Special Issue "Recent Advances in SWBLI Research"
A special issue of Aerospace (ISSN 2226-4310).
Deadline for manuscript submissions: closed (30 June 2015) | Viewed by 22366
Interests: optofluidic biosensors; nano-engineered pressure sensors; optical dissolved-oxygen sensor; fluid–thermal–structure interactions; nanophotonic fluid sensor, flow control; compressible flows; advanced flow diagnostics; shock physics; shock–vortex interactions; wind tunnel testing; engineering optimisation; unsteady aerodynamics; energy deposition; bio-inspired engineering; unconventional wing planforms
Special Issues, Collections and Topics in MDPI journals
Special Issue in Aerospace: Design and Analysis of Wind-Tunnel Models and Fluidic Measurements
Special Issue in Aerospace: Fluid Dynamic Measurement Technologies: Optical and Nanophotonic Methods
Special Issue in Sensors: Advanced Photonic Sensors in Fluid Dynamics
Special Issue in Sensors: Optical Biosensor and Application
The necessity of traveling faster, whether it concerns travel from country to country, access to space, interplanetary travel, or merely the reduction of environmental impacts (within the aerospace industry), has brought us face to face with a fundamental and unsteady fluid dynamic phenomenon: namely, the Shock Wave–Boundary Layer Interaction (SWBLI) phenomenon. Uncontrolled, SWBLIs can lead to regions of high thermal gradient, structural fatigue and vibrations, fluid–thermal–structure interactions, and losses in propulsive efficiency in transonic and hypersonic vehicles.
Various specialist groups around the world have dedicated many years and extensive numerical and experimental resources to understanding SWBLI, with the ultimate goal of controlling and mitigating its adverse effects. Thus, the phenomenon of SWBLI is a challenging and exciting topic. This drive to understand has produced many advances in our numerical and experimental capabilities within fluid dynamics. These innovations motivate this Special Issue.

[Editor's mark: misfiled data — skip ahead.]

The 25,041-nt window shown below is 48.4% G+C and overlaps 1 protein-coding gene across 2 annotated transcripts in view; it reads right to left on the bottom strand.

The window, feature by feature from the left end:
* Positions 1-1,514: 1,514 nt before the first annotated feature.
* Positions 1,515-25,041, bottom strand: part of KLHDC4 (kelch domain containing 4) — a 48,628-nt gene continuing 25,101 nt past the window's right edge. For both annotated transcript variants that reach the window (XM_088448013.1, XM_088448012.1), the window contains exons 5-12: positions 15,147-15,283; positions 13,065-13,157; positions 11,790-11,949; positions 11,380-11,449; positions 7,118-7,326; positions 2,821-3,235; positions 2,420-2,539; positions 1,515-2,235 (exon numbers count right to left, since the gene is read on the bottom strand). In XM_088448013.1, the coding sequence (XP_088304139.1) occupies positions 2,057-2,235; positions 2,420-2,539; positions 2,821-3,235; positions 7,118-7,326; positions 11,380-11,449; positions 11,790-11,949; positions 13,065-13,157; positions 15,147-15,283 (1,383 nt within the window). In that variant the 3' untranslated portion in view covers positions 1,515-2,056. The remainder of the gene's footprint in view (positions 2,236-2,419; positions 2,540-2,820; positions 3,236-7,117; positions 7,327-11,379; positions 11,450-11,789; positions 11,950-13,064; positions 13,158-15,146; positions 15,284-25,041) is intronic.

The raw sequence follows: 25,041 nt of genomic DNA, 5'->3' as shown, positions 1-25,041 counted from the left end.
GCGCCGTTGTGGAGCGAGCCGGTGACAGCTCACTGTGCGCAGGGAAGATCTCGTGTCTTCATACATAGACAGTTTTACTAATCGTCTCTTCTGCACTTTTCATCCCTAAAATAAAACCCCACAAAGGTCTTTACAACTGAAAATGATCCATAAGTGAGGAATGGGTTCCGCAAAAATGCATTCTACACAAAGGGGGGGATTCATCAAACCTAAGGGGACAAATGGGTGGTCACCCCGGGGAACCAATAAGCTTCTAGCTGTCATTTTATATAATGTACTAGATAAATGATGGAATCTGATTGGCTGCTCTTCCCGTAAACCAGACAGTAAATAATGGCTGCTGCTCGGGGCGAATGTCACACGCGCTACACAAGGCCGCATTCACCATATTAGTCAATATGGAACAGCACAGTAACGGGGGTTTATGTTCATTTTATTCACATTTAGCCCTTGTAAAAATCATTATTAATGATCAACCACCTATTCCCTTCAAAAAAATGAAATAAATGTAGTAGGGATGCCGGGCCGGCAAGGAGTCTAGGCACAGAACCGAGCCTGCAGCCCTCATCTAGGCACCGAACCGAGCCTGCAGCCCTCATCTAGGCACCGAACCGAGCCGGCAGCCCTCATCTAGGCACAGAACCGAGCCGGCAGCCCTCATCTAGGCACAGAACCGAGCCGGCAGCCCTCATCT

We invite papers addressing both the advances in our fundamental understanding of the SWBLI phenomena and also the latest in the numerical and experimental tools and techniques that are currently being utilized for this purpose.
Dr. Hossein Zare-Behtash
Manuscript Submission Information
Manuscripts should be submitted online at www.mdpi.com by registering and logging in to this website. Once you are registered, click here to go to the submission form. Manuscripts can be submitted until the deadline. All submissions that pass pre-check are peer-reviewed. Accepted papers will be published continuously in the journal (as soon as accepted) and will be listed together on the special issue website. Research articles, review articles as well as short communications are invited. For planned papers, a title and short abstract (about 100 words) can be sent to the Editorial Office for announcement on this website.
Submitted manuscripts should not have been published previously, nor be under consideration for publication elsewhere (except conference proceedings papers). All manuscripts are thoroughly refereed through a single-blind peer-review process. A guide for authors and other relevant information for submission of manuscripts is available on the Instructions for Authors page. Aerospace is an international peer-reviewed open access monthly journal published by MDPI.
Please visit the Instructions for Authors page before submitting a manuscript. The Article Processing Charge (APC) for publication in this open access journal is 1600 CHF (Swiss Francs). Submitted papers should be well formatted and use good English. Authors may use MDPI's English editing service prior to publication or during author revisions.